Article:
The telemarketers then cited some commerce clauses, claiming that the
do-not-call list prevented people who might otherwise desire to hear
of commercial offers by telephone, from being able to do so. Yet
that's precisely what the D-N-C list does-- people who truly don't
mind the telemarketing calls just don't opt to place themselves on the
list. What I can't quite fathom here is that, if anything, the D-N-C
list might actually *help* the business of the telemarketers, since it
will focus their calls on the subset of people who would hear them
out, rather than hang up after 3 words on the other line. This would
seem to increase business efficiency, since the telemarketers won't
waste so many calls on uninterested recipients. The list makes sense
from every perspective. The judge said something about "unequal
treatment" given to political and charity calls vs. commercial ones,
but this seems to be a red herring; AFAIK, numerous SCOTUS decisions
have asserted a distinct category for commercial speech, so the FTC
and Congress were entirely within legal bounds in giving special
consideration to telemarketers' calls.
Now, we need to nail the spammers. Especially with these 250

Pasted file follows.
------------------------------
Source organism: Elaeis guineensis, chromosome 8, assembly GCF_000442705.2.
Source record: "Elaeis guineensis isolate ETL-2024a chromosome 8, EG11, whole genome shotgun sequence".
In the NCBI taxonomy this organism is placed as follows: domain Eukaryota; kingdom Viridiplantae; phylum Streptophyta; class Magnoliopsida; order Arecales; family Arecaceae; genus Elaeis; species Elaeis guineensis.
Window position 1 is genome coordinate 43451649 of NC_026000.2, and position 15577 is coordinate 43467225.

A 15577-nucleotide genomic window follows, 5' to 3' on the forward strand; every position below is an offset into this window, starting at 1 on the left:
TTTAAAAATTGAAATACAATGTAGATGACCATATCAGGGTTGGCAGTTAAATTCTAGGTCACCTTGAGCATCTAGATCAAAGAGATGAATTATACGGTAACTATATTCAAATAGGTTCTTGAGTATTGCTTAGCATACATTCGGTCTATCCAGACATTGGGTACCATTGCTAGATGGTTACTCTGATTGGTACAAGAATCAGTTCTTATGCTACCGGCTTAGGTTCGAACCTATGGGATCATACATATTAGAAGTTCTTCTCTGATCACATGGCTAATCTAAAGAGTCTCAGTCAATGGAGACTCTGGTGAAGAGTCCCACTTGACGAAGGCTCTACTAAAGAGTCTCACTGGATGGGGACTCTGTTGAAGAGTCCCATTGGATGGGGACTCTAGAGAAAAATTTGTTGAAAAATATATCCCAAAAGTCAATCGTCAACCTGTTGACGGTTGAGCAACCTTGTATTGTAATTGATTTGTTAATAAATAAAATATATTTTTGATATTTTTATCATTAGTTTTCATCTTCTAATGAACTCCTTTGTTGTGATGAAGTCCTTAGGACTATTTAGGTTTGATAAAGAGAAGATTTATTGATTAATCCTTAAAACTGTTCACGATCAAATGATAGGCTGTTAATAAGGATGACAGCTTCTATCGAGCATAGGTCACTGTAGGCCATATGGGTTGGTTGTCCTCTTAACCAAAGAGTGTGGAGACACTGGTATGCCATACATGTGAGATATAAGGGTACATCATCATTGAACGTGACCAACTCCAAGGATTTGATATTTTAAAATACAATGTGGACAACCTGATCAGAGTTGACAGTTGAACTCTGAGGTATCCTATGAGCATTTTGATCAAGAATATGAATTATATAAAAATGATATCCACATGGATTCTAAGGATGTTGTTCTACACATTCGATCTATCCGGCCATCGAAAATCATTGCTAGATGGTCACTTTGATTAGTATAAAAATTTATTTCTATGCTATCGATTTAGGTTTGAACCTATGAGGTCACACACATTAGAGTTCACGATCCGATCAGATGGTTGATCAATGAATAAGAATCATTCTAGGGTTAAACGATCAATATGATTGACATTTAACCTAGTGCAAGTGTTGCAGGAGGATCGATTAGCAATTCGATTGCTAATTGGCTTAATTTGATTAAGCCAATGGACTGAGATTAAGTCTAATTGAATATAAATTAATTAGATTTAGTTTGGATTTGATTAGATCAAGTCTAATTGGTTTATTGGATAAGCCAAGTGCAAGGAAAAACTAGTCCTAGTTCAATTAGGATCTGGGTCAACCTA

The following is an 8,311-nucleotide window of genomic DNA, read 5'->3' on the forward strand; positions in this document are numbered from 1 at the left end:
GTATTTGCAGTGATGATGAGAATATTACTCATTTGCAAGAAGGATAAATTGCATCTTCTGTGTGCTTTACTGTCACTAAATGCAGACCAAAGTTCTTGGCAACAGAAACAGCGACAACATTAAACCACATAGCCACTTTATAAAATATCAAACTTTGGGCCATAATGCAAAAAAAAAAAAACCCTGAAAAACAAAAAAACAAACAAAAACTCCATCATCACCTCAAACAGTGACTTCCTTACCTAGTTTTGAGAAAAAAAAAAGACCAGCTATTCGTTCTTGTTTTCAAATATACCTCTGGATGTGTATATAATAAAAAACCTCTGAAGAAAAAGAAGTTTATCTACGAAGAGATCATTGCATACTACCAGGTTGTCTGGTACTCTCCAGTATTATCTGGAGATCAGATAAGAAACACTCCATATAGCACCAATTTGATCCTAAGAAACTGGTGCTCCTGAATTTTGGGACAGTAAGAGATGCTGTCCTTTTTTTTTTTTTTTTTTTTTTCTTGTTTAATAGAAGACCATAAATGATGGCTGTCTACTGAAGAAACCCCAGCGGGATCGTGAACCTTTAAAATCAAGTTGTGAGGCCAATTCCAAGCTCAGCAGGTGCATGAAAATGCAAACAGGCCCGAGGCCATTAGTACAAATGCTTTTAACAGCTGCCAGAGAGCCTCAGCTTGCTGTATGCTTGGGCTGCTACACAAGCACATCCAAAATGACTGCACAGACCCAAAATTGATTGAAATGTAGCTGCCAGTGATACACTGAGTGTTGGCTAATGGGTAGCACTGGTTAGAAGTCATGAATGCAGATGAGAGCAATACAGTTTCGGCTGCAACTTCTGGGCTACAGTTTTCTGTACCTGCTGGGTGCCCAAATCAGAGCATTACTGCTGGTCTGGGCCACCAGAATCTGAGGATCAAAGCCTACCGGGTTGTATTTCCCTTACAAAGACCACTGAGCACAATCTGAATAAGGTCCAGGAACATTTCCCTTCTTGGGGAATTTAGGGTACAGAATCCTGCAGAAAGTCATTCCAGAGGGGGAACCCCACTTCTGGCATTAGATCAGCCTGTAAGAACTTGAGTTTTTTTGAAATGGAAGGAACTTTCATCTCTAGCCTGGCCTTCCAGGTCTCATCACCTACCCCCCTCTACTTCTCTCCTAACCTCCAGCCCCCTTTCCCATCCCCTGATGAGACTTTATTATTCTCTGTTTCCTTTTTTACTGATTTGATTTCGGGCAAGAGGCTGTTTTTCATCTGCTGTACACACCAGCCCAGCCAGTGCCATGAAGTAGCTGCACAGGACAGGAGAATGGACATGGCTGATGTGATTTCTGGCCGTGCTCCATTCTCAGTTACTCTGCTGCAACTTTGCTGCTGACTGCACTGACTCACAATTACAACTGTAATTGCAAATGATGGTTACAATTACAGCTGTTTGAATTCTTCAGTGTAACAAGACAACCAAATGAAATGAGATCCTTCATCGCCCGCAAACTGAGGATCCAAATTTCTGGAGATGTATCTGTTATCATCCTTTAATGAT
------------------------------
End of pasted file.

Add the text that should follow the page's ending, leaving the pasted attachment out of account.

kb-attachment messages they've recently become fond of, they're even
worse than the telemarketers these days. Time to fight the good fight
Which will *NOT* hold up on appeal. The _exact_ same issue was raised
about the junk fax statute (TCPA, aka 47 USC 227), and the Sup Ct. held
that it _was_ Constitutional.
That doofus judge in Colorado needs a refresher course in constitutional
law. which the Appelate court _will_ give him.
The phone is a tool that I pay for for my convenience. If I
the phone rings and I stop doing what I am doing to answer
it because I have reason to expect a worthwhile call, and
it's a sales puke, then they have interrupted me and wasted
If you like sales pukes to call you, fine, but don't expect
the rest of us to enjoy going to answer the phone and find a
parasite on the other end of the line.
The idea that a sales 'droid should be allowed to ring a
bell inside your home to get your attention is ludicrous.